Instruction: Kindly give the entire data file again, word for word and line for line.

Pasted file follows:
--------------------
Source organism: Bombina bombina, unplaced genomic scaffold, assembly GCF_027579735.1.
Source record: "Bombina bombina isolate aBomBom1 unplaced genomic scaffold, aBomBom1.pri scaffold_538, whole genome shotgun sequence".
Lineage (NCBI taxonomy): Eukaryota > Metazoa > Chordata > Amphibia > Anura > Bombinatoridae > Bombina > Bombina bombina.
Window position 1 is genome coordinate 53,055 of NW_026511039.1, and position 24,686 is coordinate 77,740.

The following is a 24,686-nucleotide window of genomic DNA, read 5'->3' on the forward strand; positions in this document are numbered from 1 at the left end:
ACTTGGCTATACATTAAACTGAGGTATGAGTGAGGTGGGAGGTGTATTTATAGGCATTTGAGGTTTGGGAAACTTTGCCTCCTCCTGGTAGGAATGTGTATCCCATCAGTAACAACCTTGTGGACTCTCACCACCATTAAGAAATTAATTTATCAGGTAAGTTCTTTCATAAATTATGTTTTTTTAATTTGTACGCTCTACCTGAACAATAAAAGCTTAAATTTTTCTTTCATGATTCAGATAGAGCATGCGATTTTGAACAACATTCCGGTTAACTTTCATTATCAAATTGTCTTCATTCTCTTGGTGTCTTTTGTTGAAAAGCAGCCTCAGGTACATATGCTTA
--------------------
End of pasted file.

Source organism: Bombina bombina, unplaced genomic scaffold, assembly GCF_027579735.1.
Source record: "Bombina bombina isolate aBomBom1 unplaced genomic scaffold, aBomBom1.pri scaffold_538, whole genome shotgun sequence".
Lineage (NCBI taxonomy): Eukaryota > Metazoa > Chordata > Amphibia > Anura > Bombinatoridae > Bombina > Bombina bombina.
Window position 1 is genome coordinate 53,055 of NW_026511039.1, and position 24,686 is coordinate 77,740.

The following is a 24,686-nucleotide window of genomic DNA, read 5'->3' on the forward strand; positions in this document are numbered from 1 at the left end:
ACTTGGCTATACATTAAACTGAGGTATGAGTGAGGTGGGAGGTGTATTTATAGGCATTTGAGGTTTGGGAAACTTTGCCTCCTCCTGGTAGGAATGTGTATCCCATCAGTAACAACCTTGTGGACTCTCACCACCATTAAGAAATTAATTTATCAGGTAAGTTCTTTCATAAATTATGTTTTTTTAATTTGTACGCTCTACCTGAACAATAAAAGCTTAAATTTTTCTTTCATGATTCAGATAGAGCATGCGATTTTGAACAACATTCCGGTTAACTTTCATTATCAAATTGTCTTCATTCTCTTGGTGTCTTTTGTTGAAAAGCAGCCTCAGGTACATATGCTTA